The Mail on Sunday
Plastic waste worries prompt rise in soap sales
AFTER many years of decline, the humble bar of soap is finally slipping back into fashionable bathrooms.
While body washes and liquid cleansers have edged their way into homes in recent years, figures show sales of traditional soap increased by almost three per cent last year, reversing a long-term downward trend.
Consumer experts Kantar Worldpanel, which monitors weekly household spending, reported that only two years ago, sales fell by four per cent.
However today, the market for bars of soap is worth around £68.2 million.
Retail experts believe that growing environmental awareness among consumers – inspired by television shows such as Sir David Attenborough’s Blue Planet II – may have helped drive customers back to traditional soap.
Meanwhile, supermarkets have reacted to the national mood against plastic waste by reducing the numbers of handwash items sold in plastic bottles, and by selling interesting new ranges of soap.
Sales of liquid handwash were up 2.4 per cent in the past 12 months, down from the eight per cent growth seen in recent years, added Kantar Worldpanel.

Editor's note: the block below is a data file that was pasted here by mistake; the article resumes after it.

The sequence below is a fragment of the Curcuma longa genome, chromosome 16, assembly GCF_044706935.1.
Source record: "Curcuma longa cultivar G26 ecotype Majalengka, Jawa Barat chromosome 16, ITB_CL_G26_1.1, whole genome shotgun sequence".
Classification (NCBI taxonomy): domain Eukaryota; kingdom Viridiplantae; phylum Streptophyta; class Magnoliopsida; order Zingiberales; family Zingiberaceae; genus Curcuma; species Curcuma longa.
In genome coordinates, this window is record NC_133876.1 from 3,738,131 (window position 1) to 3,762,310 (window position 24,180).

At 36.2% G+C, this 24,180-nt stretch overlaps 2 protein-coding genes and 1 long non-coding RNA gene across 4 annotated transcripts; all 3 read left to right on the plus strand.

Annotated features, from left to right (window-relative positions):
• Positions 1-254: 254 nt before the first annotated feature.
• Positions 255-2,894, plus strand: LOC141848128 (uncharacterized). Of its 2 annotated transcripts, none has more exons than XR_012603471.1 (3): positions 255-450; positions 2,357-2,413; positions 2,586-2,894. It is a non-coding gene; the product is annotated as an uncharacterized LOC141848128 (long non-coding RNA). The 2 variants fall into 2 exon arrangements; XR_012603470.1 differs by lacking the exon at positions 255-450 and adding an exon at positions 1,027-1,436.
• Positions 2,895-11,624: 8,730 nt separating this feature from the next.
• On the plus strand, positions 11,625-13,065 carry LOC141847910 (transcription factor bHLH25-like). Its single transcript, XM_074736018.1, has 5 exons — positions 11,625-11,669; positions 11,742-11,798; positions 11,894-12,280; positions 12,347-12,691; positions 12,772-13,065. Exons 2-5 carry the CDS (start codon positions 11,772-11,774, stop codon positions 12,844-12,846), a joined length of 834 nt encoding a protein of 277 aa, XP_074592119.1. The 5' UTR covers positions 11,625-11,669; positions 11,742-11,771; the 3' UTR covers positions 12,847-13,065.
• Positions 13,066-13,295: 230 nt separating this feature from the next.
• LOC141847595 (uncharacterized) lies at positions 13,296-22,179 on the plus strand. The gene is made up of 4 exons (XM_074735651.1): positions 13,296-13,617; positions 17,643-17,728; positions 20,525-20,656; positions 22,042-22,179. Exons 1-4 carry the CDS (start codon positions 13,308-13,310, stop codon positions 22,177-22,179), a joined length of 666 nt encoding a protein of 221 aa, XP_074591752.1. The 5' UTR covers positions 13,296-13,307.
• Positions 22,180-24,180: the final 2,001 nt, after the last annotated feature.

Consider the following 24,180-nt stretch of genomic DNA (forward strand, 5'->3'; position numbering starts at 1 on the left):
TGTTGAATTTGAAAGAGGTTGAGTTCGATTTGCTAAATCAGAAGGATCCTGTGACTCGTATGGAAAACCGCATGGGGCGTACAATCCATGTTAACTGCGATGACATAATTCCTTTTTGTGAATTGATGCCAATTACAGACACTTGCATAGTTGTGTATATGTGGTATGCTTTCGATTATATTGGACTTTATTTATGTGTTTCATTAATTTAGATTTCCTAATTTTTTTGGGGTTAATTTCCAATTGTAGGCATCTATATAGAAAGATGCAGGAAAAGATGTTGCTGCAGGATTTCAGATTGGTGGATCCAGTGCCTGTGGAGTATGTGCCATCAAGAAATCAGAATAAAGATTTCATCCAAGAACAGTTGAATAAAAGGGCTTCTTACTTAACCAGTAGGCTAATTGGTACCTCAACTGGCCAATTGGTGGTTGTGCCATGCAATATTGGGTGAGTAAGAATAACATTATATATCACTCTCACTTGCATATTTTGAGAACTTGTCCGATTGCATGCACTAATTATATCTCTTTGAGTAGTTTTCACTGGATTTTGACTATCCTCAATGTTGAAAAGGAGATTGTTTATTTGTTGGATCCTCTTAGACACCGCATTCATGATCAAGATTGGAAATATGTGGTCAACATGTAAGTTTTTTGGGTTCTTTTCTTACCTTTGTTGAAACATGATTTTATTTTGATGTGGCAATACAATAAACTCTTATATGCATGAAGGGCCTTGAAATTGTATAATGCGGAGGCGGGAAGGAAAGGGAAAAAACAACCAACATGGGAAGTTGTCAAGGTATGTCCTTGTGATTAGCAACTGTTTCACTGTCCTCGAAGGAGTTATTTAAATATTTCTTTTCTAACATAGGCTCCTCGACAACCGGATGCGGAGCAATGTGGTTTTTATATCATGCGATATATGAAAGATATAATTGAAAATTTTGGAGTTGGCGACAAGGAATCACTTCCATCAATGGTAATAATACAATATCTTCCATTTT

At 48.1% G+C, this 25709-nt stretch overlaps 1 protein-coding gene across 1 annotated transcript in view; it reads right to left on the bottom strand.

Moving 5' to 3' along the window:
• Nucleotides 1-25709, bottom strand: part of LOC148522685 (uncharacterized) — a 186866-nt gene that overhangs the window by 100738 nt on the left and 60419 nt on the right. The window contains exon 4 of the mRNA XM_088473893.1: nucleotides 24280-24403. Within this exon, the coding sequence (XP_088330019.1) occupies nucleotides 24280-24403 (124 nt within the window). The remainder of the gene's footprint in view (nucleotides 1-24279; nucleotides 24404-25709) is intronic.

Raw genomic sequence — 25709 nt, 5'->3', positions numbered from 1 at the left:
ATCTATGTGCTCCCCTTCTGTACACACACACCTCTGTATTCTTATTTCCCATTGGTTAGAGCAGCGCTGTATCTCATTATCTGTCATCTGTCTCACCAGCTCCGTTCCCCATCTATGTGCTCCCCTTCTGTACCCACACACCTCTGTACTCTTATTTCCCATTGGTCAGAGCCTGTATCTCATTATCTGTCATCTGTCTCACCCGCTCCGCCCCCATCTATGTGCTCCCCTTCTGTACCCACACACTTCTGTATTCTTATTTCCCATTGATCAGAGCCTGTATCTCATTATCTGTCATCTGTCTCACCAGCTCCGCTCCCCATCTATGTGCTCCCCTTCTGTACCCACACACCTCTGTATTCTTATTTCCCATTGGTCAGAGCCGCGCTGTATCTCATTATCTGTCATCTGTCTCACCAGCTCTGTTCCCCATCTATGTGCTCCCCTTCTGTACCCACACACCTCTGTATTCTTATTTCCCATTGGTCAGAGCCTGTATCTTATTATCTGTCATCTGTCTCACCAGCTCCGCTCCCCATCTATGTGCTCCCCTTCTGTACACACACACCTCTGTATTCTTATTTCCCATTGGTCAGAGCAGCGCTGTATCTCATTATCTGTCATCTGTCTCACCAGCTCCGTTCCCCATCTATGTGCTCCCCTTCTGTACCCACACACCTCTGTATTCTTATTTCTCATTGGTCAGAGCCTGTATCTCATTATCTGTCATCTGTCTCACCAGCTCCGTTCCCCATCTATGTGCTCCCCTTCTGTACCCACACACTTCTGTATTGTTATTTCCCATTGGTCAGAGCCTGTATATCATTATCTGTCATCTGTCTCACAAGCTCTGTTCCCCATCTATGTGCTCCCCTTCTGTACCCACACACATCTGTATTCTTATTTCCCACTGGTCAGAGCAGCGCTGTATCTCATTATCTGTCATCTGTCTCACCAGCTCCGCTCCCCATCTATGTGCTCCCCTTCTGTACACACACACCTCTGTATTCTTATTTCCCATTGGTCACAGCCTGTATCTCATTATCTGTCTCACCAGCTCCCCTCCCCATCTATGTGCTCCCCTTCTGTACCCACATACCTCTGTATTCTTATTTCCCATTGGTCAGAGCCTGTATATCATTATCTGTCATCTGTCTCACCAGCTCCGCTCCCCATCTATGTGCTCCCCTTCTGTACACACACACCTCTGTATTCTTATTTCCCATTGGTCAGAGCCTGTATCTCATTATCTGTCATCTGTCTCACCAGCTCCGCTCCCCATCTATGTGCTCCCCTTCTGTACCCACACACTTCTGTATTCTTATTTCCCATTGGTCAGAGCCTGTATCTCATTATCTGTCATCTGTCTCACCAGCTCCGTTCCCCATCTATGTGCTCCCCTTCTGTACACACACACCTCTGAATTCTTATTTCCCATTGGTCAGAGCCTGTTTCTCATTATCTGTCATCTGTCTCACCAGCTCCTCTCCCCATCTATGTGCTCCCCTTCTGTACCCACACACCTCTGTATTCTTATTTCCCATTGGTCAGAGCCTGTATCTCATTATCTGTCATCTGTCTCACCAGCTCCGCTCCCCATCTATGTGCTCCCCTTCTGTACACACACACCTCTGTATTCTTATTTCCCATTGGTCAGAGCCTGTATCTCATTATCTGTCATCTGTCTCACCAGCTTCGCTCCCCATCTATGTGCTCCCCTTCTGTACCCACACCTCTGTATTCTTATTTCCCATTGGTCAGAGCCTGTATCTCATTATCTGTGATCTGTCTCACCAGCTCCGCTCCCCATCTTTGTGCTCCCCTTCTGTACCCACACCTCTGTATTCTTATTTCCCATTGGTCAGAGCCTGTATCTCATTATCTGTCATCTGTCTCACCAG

Tim Nancholas, the firm’s strategic insight director, said: ‘There is a definite trend for natural and recyclable products.
‘This has created a halo effect, which has spilled into our washing and bathing habits. What we are seeing now is a growth in single bars of soap.
‘I think it is the start of a trend linked to the wish to cut down on plastic waste and also to avoid excessive packaging.’
Waitrose said it has seen a 7.1 per cent rise in sales of traditional bars of soap, while rivals Asda is also reporting a small rise over the past year.
Emma Priestland, plastic pollution campaigner at Friends of the Earth, said: ‘It’s great to see early signs that solid soaps are on the rise.
‘If more and more of us do it, it’ll put the pressure on those companies who continue to use unnecessary plastic packaging.’